Adam Linder: Full Service (installation view), 2018, Wattis Institute; Choreographic Service No.2: Some Proximity, 2014, Duration variable, Two dancers: Enrico Ticconi and Adam Linder; photo: Allie Foraker

CCA Wattis to present works by Adam Linder for 20th anniversary

Feat of performance art features five choreographic works by Linder performed all day, every day, during Wattis open hours.

San Francisco, CA—Monday June 18, 2018—The Wattis Institute launches its 20th anniversary year with the exhibition Adam Linder: Full Service, a survey exhibition of five choreographic works by Adam Linder (b. 1983, Sydney, Australia; lives and works in Los Angeles). The exhibition is on view at the Wattis Institute from September 8 through September 29, 2018, with performances taking place all day, every day, during open hours. A precise schedule appears below. The opening reception is Saturday, September 8, 2018, from 6:30 to 8:30pm. In February 2019, Adam Linder: Full Service will then travel to Mudam Luxembourg - Musée d’Art Moderne Grand-Duc Jean.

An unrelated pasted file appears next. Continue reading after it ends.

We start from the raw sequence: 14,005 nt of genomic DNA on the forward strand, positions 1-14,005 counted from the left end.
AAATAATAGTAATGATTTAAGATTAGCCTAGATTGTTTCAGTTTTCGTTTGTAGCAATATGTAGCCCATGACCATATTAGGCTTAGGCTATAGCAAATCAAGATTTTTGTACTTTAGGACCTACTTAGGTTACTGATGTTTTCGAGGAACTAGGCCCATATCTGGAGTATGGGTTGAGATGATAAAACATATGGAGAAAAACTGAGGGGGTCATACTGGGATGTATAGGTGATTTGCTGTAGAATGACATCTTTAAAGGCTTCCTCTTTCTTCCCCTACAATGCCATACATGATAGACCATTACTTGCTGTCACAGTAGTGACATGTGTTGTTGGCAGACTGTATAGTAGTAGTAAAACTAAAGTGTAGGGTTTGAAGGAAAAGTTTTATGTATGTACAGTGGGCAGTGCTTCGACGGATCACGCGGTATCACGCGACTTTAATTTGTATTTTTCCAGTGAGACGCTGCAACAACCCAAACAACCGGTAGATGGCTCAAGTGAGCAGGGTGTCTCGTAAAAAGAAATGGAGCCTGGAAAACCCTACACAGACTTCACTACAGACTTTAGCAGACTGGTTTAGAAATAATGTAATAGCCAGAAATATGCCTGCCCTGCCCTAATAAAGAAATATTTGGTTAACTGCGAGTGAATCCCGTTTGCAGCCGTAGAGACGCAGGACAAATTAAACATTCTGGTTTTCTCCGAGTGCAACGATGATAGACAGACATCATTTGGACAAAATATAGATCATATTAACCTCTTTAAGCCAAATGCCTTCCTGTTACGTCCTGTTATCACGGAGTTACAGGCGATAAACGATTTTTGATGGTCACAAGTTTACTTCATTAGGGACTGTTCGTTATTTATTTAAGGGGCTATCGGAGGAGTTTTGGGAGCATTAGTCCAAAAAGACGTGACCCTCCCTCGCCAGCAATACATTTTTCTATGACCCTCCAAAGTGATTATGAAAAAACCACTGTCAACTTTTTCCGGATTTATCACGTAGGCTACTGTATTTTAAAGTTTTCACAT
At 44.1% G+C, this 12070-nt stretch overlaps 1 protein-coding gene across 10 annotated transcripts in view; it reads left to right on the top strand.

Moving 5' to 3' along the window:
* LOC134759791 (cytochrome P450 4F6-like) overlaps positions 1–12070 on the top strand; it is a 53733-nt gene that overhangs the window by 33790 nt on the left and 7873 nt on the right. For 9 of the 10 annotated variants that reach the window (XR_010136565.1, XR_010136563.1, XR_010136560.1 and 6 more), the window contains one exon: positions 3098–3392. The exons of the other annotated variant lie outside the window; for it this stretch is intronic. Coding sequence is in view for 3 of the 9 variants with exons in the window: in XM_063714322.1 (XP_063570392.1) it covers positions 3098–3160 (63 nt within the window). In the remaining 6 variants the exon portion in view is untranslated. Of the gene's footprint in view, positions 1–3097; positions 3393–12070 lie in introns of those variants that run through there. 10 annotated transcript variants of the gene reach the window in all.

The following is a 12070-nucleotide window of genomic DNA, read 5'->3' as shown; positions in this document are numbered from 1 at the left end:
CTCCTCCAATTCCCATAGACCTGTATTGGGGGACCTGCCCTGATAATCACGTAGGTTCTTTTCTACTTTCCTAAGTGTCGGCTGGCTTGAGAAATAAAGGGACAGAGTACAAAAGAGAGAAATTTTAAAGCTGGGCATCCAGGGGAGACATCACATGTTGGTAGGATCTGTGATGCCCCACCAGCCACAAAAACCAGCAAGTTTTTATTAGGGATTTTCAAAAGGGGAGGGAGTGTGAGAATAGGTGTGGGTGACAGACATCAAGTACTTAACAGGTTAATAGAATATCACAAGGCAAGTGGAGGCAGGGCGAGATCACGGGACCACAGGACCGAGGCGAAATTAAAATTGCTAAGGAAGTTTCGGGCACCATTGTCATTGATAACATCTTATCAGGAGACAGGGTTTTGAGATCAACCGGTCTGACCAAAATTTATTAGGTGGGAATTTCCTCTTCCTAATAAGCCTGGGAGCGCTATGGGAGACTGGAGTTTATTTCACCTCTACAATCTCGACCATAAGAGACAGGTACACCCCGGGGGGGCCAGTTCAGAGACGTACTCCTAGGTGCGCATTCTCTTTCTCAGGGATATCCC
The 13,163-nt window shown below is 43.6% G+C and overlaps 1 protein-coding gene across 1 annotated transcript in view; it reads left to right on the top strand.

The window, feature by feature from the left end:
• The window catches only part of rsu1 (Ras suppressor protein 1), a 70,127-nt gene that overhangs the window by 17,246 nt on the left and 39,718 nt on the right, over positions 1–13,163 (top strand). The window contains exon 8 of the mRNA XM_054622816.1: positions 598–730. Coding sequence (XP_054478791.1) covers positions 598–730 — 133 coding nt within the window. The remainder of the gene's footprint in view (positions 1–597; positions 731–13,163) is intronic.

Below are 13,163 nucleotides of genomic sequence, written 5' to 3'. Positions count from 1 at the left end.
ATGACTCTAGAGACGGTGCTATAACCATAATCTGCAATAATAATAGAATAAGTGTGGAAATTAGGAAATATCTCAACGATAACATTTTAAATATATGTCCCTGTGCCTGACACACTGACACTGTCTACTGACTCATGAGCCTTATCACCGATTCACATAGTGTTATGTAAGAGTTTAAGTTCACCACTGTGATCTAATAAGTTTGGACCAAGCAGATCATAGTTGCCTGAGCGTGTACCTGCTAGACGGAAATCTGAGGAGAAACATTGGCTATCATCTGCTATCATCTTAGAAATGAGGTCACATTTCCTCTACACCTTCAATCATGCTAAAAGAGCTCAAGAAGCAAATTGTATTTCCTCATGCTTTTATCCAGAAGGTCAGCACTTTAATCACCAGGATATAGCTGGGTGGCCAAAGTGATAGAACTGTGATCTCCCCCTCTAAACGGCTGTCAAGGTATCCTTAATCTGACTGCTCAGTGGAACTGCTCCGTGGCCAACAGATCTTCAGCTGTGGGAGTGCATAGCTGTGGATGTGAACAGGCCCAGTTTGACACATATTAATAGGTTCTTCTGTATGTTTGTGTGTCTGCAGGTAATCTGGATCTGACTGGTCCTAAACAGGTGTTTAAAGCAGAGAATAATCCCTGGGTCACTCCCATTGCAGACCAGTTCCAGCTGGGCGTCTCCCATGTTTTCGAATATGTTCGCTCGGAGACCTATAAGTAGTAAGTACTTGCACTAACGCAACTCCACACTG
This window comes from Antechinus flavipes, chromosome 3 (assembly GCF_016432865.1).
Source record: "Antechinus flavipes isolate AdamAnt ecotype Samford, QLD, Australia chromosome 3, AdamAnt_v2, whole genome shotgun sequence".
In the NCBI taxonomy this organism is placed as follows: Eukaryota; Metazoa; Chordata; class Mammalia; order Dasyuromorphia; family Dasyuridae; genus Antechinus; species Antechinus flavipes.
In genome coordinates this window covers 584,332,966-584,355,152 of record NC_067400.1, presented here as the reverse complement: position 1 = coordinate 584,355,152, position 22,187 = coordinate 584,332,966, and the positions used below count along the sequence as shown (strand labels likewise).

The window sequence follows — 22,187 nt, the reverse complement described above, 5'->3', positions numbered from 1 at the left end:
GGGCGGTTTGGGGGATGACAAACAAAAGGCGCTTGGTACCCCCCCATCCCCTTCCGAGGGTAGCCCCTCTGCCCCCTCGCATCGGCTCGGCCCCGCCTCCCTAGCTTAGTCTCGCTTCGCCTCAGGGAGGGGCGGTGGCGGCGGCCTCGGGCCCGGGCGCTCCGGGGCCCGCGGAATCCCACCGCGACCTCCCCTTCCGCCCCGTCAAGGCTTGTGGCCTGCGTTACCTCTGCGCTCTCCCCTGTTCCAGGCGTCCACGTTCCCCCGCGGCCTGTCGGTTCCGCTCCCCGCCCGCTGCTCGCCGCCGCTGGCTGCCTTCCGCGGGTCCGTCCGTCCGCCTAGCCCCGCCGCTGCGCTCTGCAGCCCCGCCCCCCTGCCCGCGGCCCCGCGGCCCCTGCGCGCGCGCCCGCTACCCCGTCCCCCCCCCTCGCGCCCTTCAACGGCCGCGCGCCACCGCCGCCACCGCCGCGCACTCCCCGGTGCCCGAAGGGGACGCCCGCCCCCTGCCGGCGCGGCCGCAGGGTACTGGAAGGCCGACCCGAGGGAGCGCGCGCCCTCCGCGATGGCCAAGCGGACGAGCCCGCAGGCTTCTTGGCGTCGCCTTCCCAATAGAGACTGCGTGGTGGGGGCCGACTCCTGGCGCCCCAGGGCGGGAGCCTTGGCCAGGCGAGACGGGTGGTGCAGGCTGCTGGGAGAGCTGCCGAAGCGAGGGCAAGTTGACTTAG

Linder, a classically trained dancer, has performed with the Royal Ballet in London, the Michael Clark Company, and Meg Stuart’s Damaged Goods, among others. He has conceived works for the stage, such as Kein Paradiso, which earned him the prestigious $100,000 Mohn Award at the Hammer Museum’s Made in L.A. biennial exhibition in 2016.

Alongside his stage works, Linder has developed a parallel practice, which he calls Choreographic Services, designed and conceived for working with choreography outside of the theater context, mostly in galleries. In these Choreographic Services, Linder’s material is the body, or perhaps more precisely: that body’s labor. They are a reflection on performance in relation to service-based economies. While none of these works are for sale, they still involve a transaction, with each hosting institution signing a contract that outlines the relationship between the performers (the dancers), the service they provide (the dance), and the cost of their labor (the dancing). The host “hires” the service and pays an hourly wage for it.